Studio Rhonda


Date: 10.03.2024

Rhonda Drakeford, co-founder of design store Darkroom, is combining her wealth of experience across the design and retail worlds and launching Studio Rhonda. Here she offers interior design, styling, furniture, product and print design for domestic and commercial clients. Her striking use of bold shapes, materials and colours make her playful design and styling stand out from the rest. These qualities are illustrated by her iconic Blue Canyon Richlite kitchen with Frank London and Richlite Slice Chopping Boards at Darkroom. Here she gives us a little insight into her creative world and the importance of materials and shapes within her designs:

How have shapes + patterns influenced your work and where does this influence stem from?

I come from a graphic design background, so I’ve always enjoyed exploring shape and patterns on surfaces. My work is now more three-dimensional, creating objects and spaces alongside my print work, and so I’m now experimenting with composition and curating several forms, shapes and patterned objects and surfaces within one space. It feels like a natural progression for me.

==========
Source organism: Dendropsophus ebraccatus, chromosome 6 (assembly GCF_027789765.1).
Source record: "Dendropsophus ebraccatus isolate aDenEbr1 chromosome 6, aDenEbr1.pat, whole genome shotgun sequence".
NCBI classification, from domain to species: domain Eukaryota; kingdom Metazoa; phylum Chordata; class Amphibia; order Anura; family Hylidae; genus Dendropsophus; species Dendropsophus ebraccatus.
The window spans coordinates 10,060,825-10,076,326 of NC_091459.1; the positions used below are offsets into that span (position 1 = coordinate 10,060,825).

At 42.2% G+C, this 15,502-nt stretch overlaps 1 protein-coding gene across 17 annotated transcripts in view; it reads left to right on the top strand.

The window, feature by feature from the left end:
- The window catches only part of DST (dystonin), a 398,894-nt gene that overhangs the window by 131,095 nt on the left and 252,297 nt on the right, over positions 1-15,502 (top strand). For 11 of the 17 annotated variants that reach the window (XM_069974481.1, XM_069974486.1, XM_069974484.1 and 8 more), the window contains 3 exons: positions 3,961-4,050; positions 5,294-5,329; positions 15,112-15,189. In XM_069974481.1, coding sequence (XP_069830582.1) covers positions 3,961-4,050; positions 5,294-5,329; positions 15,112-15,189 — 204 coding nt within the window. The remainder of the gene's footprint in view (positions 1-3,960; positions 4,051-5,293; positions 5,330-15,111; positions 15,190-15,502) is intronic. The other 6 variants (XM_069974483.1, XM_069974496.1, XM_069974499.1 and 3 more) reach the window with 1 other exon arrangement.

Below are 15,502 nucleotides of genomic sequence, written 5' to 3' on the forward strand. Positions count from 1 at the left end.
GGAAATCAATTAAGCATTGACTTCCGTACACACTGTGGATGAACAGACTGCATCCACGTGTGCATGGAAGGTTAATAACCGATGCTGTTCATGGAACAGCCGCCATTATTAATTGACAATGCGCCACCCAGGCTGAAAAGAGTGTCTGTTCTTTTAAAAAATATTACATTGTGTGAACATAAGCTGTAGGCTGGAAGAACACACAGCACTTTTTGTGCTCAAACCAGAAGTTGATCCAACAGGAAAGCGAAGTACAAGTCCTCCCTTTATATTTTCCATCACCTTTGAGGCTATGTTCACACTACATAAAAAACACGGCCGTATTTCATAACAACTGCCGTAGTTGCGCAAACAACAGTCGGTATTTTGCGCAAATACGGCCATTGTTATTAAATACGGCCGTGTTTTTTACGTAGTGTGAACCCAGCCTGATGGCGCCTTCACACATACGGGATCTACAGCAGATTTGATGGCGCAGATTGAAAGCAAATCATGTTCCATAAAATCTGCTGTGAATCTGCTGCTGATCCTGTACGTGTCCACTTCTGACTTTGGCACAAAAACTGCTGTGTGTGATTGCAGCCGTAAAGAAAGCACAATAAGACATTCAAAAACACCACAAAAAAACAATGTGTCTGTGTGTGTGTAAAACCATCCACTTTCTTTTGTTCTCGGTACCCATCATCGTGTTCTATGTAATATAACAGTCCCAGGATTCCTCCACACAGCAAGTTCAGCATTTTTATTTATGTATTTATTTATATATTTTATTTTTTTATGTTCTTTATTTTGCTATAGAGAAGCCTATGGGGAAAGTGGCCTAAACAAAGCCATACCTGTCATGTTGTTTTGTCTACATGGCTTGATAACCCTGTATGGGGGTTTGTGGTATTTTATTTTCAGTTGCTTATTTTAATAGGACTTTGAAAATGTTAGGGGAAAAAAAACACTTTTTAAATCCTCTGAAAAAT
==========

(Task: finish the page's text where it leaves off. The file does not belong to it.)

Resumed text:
What is the importance of forms and materials in your designs?

I will never stop feeling excited at the first sight or touch of one of my designs manufactured in its intended material. Tactility is hugely important in what I do — the material is as important as the shape or patterns created.

Do you have a specific design process?

It varies a lot — my output through Darkroom is driven by a more personal desire to create objects I need in my own life, whereas my client-based work through Studio Rhonda always starts with the needs of someone else. I absolutely love working in both ways, and to some extent, they feed into each other.

What are your favourite shapes and why?

My love for the humble triangle has been long lived — it has so many qualities, strength, simplicity, and most of all boldness and attitude with those 3 points! I also return to grid formations frequently. I’ve always put this down to a sense of order being brought up as an Army child, but I like to mess with this order too, with materials and tactility and colour.